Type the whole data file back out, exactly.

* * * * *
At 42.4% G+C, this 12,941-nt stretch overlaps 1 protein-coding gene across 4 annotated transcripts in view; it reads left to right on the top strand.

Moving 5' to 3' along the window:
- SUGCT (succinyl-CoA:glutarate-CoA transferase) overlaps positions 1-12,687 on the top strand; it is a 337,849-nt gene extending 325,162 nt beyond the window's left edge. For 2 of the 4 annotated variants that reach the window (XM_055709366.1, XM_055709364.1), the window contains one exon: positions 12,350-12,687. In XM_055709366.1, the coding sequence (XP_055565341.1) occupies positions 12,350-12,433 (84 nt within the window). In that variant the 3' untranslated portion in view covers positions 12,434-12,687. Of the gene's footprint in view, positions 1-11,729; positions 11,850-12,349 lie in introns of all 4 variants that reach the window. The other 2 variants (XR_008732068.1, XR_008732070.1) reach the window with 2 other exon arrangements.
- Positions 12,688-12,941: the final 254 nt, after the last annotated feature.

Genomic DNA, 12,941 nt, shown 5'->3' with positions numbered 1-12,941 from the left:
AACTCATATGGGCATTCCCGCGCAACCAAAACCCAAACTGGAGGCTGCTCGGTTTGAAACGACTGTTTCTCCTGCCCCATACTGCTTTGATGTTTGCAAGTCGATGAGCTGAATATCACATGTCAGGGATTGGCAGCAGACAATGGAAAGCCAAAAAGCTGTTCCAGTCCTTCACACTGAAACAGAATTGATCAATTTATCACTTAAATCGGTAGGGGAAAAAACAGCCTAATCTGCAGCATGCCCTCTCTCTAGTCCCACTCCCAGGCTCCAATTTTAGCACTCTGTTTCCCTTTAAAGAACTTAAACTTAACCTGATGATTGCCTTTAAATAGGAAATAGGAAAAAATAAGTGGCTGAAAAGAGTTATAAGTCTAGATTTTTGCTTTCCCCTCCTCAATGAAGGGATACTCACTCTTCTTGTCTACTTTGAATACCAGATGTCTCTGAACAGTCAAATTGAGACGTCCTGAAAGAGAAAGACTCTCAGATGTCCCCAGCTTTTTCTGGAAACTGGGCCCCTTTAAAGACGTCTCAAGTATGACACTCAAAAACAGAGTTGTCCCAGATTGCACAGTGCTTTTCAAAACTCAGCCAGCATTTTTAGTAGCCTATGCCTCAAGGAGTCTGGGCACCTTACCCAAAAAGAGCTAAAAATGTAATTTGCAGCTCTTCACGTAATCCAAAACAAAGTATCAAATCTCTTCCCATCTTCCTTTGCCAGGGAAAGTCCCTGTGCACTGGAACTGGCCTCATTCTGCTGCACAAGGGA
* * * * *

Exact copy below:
At 42.4% G+C, this 12,941-nt stretch overlaps 1 protein-coding gene across 4 annotated transcripts in view; it reads left to right on the top strand.

Moving 5' to 3' along the window:
- SUGCT (succinyl-CoA:glutarate-CoA transferase) overlaps positions 1-12,687 on the top strand; it is a 337,849-nt gene extending 325,162 nt beyond the window's left edge. For 2 of the 4 annotated variants that reach the window (XM_055709366.1, XM_055709364.1), the window contains one exon: positions 12,350-12,687. In XM_055709366.1, the coding sequence (XP_055565341.1) occupies positions 12,350-12,433 (84 nt within the window). In that variant the 3' untranslated portion in view covers positions 12,434-12,687. Of the gene's footprint in view, positions 1-11,729; positions 11,850-12,349 lie in introns of all 4 variants that reach the window. The other 2 variants (XR_008732068.1, XR_008732070.1) reach the window with 2 other exon arrangements.
- Positions 12,688-12,941: the final 254 nt, after the last annotated feature.

Genomic DNA, 12,941 nt, shown 5'->3' with positions numbered 1-12,941 from the left:
AACTCATATGGGCATTCCCGCGCAACCAAAACCCAAACTGGAGGCTGCTCGGTTTGAAACGACTGTTTCTCCTGCCCCATACTGCTTTGATGTTTGCAAGTCGATGAGCTGAATATCACATGTCAGGGATTGGCAGCAGACAATGGAAAGCCAAAAAGCTGTTCCAGTCCTTCACACTGAAACAGAATTGATCAATTTATCACTTAAATCGGTAGGGGAAAAAACAGCCTAATCTGCAGCATGCCCTCTCTCTAGTCCCACTCCCAGGCTCCAATTTTAGCACTCTGTTTCCCTTTAAAGAACTTAAACTTAACCTGATGATTGCCTTTAAATAGGAAATAGGAAAAAATAAGTGGCTGAAAAGAGTTATAAGTCTAGATTTTTGCTTTCCCCTCCTCAATGAAGGGATACTCACTCTTCTTGTCTACTTTGAATACCAGATGTCTCTGAACAGTCAAATTGAGACGTCCTGAAAGAGAAAGACTCTCAGATGTCCCCAGCTTTTTCTGGAAACTGGGCCCCTTTAAAGACGTCTCAAGTATGACACTCAAAAACAGAGTTGTCCCAGATTGCACAGTGCTTTTCAAAACTCAGCCAGCATTTTTAGTAGCCTATGCCTCAAGGAGTCTGGGCACCTTACCCAAAAAGAGCTAAAAATGTAATTTGCAGCTCTTCACGTAATCCAAAACAAAGTATCAAATCTCTTCCCATCTTCCTTTGCCAGGGAAAGTCCCTGTGCACTGGAACTGGCCTCATTCTGCTGCACAAGGGA